How To Use Thou, Thee, Thy, and Thine in a Story

by Gower

<< All Articles | Print

How To Use "Thou," "Thee,"  "Thy," and "Thine" in a Story and Not Completely Bungle It


Let's say you want to write a story set in some mythic or historical setting, and you want to heap on loads of flavor.  Let's further say you want to have your adventurer purchase some beer at a tavern or something.


Your doughty warrior goes over to the bar, looks the bartender in the eye and says, "Have thee any ale, thine fine barkeep?"

And then the bartender says, "I have a delicious and foamy mug for thou, m'lord!"


It's over.  You've lost all credibility.  This, then, is a short but powerful guide to getting your thou, thee, thy, and thine right. 

The purpose of this guide is because it annoys me when it's done wrong.  This is not to suggest that your story should use archaic words.  Not necessarily.  Indeed, very possibly you don't need them at all.  But if you do, here's your guide.



1.  Short Background

Once there was a time when there was an informal and a formal word for "you" in English.  In early Modern English, the informal word is "thou" and the formal is "you." 

"Thou" is used for social inferiors, loved ones, social intimacy, and to show scorn.

"You" is used formally, to social superiors, strangers or acquaintances whom you respect, and to show general respect or distance.

Many languages still have this distinction--French, German, Russian, and more.  It just fell out of English at one point.


But it still exists in Shakespeare's time.

There's a great moment in Richard III where one character is plotting to murder another but doesn't want to tip his hand yet.  He calls the to-be-murdered guy "You" to his face, but "Thou" in an aside.  He secretly despises the guy, so he calls him "thou" when not in earshot.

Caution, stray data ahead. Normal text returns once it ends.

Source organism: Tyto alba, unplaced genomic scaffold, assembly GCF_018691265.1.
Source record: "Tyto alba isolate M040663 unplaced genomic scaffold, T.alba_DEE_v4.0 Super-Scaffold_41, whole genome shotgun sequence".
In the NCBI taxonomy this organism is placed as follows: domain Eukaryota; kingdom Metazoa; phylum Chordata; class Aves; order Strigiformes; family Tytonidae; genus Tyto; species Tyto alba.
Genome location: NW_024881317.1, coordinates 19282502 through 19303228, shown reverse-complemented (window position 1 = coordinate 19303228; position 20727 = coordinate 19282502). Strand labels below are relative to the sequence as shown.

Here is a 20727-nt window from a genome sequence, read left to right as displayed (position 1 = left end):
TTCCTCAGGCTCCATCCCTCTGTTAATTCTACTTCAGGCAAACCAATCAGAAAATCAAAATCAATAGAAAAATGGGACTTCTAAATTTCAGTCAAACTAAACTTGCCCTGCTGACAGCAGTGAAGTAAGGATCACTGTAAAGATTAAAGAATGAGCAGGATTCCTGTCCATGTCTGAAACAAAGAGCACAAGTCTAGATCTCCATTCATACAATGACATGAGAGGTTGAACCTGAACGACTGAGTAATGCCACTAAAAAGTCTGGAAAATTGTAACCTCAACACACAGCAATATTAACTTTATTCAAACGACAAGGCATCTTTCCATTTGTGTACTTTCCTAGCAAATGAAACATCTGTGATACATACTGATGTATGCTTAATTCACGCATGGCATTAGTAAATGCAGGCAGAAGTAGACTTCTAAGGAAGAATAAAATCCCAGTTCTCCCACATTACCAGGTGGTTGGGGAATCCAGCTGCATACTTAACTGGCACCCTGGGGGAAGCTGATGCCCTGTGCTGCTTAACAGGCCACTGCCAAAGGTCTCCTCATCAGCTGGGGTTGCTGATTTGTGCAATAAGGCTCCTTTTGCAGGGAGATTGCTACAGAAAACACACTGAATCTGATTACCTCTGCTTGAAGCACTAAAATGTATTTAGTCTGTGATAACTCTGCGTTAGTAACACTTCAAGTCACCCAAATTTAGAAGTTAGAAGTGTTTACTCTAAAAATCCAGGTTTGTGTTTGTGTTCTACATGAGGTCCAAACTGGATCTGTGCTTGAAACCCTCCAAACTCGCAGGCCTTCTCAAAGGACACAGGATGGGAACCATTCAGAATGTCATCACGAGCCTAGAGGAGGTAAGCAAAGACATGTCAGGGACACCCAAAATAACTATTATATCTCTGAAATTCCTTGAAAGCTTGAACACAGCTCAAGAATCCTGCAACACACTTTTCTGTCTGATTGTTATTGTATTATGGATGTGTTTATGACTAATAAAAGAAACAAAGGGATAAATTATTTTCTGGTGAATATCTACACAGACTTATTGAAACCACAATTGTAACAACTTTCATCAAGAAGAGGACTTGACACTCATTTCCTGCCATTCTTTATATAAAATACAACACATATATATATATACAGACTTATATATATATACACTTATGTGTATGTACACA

I do, my lord, but long I cannot stay there.
I shall return before YOUR Lordship thence.

Nay, like enough, for I stay dinner there.

And supper too, although THOU know’st it not.—




2.  Rule 1:  Thou is a subject


You have to know the difference between a subject and an object.  I wish I could say this was trivial, but I have spent too much time in front of classrooms full of college students who do not know the difference.

The subject is the person doing the action.  "I" love cake.  "You" kick me.

***THOU is a subject.  Thou does stuff.   It is not an object.

You cannot say "I love thou."  Or "I kick thou."  If you do that you have to stand in the pillory and get fruit thrown at you.



3.  Thou gets an -est (or -st) ending

When you use "thou," the verb gets -est (or sometimes -st).  Different regions/times/poetic meters will use -est or -st, and you aren't wrong using either.


Thou lovest cake.

Thou speedest down the highway.

Thou kickest me.


4.  Questions will often put the verb first.


Lovest thou cake, indeed?

Kickest thou me, varlet?

Darest thou fail my exam?

Hast thou a cigarette?  (Hast = Have-est)

Beest thou so bold as to challenge me?



5.  ***THEE is an object.  Thee has stuff done to it.

You cannot say Thee smells good.  You cannot say Thee failed my exam.


I kick thee.

I will take thee, lift thee up, and toss thee out yon window.

Come back to my humble shack, and I will teach thee the meaning of love.  Thou canst not deny it.





OK, the above is the bare minimum.   


But learn the below, as well.




6.  ***THY is possessive.  It's like saying "Your."

Thy pencil is dull.

I fed thee stew, and now thy belly beest full.    <----note how "thy" still gives "be" the "est" ending.


7.  ***THINE is the SAME THING as THY only in front of vowels.


Thine eggplant is dull.

I fed thee stew, and now thine arse beest of gross proportions.

To thine own self be true.


8.  ***THINE also means "yours."  Honestly, this one won't come up much.


For example:


All of my love is thine.



9.  That's it.  Now you know the rules.  Now you can say things like "Thou playedst thyself and with thine own actions madest thee a fool."


There is now no longer any excuse to do this incorrectly.  Thou hast been warned.